Fiftieth Anniversary of 'The Elements of Style'

This article will most likely outrage legions of old English teachers, including mine.

Here is commentary from Geoffrey K. Pullum in The Chronicle of Higher Education about why the author is not celebrating the fiftieth anniversary of The Elements of Style.

He softens his commentary by adding that the authors of this chestnut, Strunk and White, "won't be hurt by these critical remarks. They are long dead."

William Strunk was a professor of English at Cornell about a hundred years ago, and E.B. White, later the much-admired author of Charlotte's Web, took English with him in 1919, purchasing as a required text the first edition, which Strunk had published privately.

Pullum comments, "The Elements of Style does not deserve the enormous esteem in which it is held by American college graduates. Its advice ranges from limp platitudes to inconsistent nonsense. Its enormous influence has not improved American students' grasp of English grammar; it has significantly degraded it."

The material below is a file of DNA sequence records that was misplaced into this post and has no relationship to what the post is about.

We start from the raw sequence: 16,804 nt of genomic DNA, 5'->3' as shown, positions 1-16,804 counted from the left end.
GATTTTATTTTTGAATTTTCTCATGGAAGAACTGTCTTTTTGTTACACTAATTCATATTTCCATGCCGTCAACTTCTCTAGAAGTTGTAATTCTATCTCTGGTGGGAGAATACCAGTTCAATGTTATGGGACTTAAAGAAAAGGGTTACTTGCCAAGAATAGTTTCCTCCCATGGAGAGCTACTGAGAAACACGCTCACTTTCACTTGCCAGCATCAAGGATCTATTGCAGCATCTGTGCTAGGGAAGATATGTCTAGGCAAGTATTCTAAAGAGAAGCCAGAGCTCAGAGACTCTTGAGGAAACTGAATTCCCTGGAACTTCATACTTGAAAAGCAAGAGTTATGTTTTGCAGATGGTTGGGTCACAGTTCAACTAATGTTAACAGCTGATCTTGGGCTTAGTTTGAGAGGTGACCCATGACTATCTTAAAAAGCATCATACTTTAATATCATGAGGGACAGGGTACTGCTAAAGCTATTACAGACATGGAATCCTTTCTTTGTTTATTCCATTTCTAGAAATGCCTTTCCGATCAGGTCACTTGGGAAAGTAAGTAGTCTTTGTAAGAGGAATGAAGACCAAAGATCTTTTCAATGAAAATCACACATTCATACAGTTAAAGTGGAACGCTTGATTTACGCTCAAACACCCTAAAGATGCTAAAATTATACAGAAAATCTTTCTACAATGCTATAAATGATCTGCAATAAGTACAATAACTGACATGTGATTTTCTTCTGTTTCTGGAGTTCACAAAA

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so, is he critical of the book, or Americans?

...seeming reverence for the book.

I took "prescriptive English" in college and it kicked my ass. Out of a class of thirty-something students, only about eight made it through the final exam. That was back when I was convinced I was a genius (kind of like now).
But I never read that book. I only used it to find when to use single quotes, or where to put commas, or how to show the possessive of proper names ending in "s."
If the book sucked so bad, why was it so popular in American colleges? So I think that's the answer: Americans don't know proper English, and probably never will.
Because now it's too late. Because we should all start learning that Bladerunner language.

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